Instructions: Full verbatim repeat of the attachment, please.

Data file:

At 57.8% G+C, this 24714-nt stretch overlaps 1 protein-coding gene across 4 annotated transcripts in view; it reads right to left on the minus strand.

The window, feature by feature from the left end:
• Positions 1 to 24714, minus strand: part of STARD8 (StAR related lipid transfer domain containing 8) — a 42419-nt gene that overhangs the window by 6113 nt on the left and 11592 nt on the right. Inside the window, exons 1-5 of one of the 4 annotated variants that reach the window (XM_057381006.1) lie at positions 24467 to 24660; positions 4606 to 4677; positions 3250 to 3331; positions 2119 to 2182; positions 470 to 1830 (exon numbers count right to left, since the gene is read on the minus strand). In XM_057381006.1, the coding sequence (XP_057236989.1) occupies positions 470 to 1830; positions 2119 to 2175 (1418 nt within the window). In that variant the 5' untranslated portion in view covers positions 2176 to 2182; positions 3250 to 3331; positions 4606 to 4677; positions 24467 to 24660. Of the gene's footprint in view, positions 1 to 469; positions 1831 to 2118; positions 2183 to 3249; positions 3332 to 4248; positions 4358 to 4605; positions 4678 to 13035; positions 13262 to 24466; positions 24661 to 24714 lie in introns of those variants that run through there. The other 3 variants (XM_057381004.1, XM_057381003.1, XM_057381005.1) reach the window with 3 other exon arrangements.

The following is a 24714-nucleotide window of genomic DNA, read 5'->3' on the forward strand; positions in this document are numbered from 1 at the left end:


At 57.8% G+C, this 24714-nt stretch overlaps 1 protein-coding gene across 4 annotated transcripts in view; it reads right to left on the minus strand.

The window, feature by feature from the left end:
• Positions 1 to 24714, minus strand: part of STARD8 (StAR related lipid transfer domain containing 8) — a 42419-nt gene that overhangs the window by 6113 nt on the left and 11592 nt on the right. Inside the window, exons 1-5 of one of the 4 annotated variants that reach the window (XM_057381006.1) lie at positions 24467 to 24660; positions 4606 to 4677; positions 3250 to 3331; positions 2119 to 2182; positions 470 to 1830 (exon numbers count right to left, since the gene is read on the minus strand). In XM_057381006.1, the coding sequence (XP_057236989.1) occupies positions 470 to 1830; positions 2119 to 2175 (1418 nt within the window). In that variant the 5' untranslated portion in view covers positions 2176 to 2182; positions 3250 to 3331; positions 4606 to 4677; positions 24467 to 24660. Of the gene's footprint in view, positions 1 to 469; positions 1831 to 2118; positions 2183 to 3249; positions 3332 to 4248; positions 4358 to 4605; positions 4678 to 13035; positions 13262 to 24466; positions 24661 to 24714 lie in introns of those variants that run through there. The other 3 variants (XM_057381004.1, XM_057381003.1, XM_057381005.1) reach the window with 3 other exon arrangements.

The following is a 24714-nucleotide window of genomic DNA, read 5'->3' on the forward strand; positions in this document are numbered from 1 at the left end: